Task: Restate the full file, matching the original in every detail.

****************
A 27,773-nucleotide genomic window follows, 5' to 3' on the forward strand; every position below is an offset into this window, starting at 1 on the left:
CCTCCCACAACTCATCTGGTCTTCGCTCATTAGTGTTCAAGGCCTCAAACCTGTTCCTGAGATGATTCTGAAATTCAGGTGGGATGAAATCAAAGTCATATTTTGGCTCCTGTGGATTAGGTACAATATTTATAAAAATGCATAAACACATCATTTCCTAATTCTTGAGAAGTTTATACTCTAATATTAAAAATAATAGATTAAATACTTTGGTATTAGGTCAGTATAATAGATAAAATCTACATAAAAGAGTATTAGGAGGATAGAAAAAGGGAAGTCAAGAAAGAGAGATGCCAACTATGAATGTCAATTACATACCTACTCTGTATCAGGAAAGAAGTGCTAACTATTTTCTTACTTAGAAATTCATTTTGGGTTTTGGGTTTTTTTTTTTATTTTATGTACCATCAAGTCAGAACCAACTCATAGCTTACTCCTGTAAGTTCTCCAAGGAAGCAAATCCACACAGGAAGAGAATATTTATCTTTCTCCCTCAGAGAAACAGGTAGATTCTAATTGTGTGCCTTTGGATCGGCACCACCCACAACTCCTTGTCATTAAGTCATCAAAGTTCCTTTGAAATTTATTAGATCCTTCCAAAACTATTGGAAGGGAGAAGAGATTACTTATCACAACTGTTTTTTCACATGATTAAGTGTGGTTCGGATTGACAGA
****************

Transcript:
A 27,773-nucleotide genomic window follows, 5' to 3' on the forward strand; every position below is an offset into this window, starting at 1 on the left:
CCTCCCACAACTCATCTGGTCTTCGCTCATTAGTGTTCAAGGCCTCAAACCTGTTCCTGAGATGATTCTGAAATTCAGGTGGGATGAAATCAAAGTCATATTTTGGCTCCTGTGGATTAGGTACAATATTTATAAAAATGCATAAACACATCATTTCCTAATTCTTGAGAAGTTTATACTCTAATATTAAAAATAATAGATTAAATACTTTGGTATTAGGTCAGTATAATAGATAAAATCTACATAAAAGAGTATTAGGAGGATAGAAAAAGGGAAGTCAAGAAAGAGAGATGCCAACTATGAATGTCAATTACATACCTACTCTGTATCAGGAAAGAAGTGCTAACTATTTTCTTACTTAGAAATTCATTTTGGGTTTTGGGTTTTTTTTTTTATTTTATGTACCATCAAGTCAGAACCAACTCATAGCTTACTCCTGTAAGTTCTCCAAGGAAGCAAATCCACACAGGAAGAGAATATTTATCTTTCTCCCTCAGAGAAACAGGTAGATTCTAATTGTGTGCCTTTGGATCGGCACCACCCACAACTCCTTGTCATTAAGTCATCAAAGTTCCTTTGAAATTTATTAGATCCTTCCAAAACTATTGGAAGGGAGAAGAGATTACTTATCACAACTGTTTTTTCACATGATTAAGTGTGGTTCGGATTGACAGA